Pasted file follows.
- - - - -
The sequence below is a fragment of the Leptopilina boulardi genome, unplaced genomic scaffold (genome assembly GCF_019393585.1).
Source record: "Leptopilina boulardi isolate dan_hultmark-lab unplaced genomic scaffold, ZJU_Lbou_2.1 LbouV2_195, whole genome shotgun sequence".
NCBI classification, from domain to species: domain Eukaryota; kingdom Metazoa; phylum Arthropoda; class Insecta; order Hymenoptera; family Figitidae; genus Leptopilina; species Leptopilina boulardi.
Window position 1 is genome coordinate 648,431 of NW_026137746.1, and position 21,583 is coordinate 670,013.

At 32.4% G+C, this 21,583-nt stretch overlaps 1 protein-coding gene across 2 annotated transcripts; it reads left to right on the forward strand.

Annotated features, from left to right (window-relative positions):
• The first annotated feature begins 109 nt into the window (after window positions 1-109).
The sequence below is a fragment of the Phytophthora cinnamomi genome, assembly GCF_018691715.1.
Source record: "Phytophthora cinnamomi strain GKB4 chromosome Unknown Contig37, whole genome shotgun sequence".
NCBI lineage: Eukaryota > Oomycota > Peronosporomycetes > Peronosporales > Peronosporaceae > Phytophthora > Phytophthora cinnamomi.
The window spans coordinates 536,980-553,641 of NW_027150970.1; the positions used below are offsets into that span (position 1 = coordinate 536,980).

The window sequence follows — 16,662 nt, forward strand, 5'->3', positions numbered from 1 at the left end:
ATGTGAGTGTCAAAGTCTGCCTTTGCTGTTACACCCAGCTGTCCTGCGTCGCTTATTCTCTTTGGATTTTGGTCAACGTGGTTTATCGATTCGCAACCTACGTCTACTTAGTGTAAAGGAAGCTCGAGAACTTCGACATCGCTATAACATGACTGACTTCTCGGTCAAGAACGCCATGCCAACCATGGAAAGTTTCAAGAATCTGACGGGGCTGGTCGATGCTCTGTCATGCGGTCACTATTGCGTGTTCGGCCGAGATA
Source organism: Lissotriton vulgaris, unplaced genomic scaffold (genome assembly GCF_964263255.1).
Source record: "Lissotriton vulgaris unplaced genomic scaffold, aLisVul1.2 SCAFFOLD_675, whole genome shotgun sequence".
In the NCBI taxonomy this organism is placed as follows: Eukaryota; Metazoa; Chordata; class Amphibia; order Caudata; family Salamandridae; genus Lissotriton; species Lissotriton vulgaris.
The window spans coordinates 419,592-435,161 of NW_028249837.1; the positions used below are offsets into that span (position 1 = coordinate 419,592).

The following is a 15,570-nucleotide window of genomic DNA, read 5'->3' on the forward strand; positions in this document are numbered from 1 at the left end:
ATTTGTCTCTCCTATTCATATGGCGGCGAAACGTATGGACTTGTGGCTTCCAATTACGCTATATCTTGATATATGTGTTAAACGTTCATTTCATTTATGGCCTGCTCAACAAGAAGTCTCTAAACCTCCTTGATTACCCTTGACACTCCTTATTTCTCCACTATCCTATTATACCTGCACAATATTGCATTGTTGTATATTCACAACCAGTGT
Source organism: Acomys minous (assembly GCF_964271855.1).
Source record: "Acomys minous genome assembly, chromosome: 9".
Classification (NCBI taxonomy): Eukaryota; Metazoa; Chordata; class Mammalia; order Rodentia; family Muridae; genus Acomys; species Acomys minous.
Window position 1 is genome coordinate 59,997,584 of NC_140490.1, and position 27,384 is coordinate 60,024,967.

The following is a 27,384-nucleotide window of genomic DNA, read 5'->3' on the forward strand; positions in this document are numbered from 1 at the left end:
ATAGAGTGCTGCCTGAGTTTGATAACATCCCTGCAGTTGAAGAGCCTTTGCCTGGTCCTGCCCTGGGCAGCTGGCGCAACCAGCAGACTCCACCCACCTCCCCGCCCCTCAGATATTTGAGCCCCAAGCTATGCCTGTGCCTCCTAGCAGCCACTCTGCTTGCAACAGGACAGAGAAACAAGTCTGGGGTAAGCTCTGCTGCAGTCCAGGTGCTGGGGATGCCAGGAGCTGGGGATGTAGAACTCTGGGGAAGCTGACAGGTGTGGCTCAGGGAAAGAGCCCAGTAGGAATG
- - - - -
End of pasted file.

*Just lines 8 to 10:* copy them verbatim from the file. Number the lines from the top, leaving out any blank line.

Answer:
The sequence below is a fragment of the Phytophthora cinnamomi genome, assembly GCF_018691715.1.
Source record: "Phytophthora cinnamomi strain GKB4 chromosome Unknown Contig37, whole genome shotgun sequence".
NCBI lineage: Eukaryota > Oomycota > Peronosporomycetes > Peronosporales > Peronosporaceae > Phytophthora > Phytophthora cinnamomi.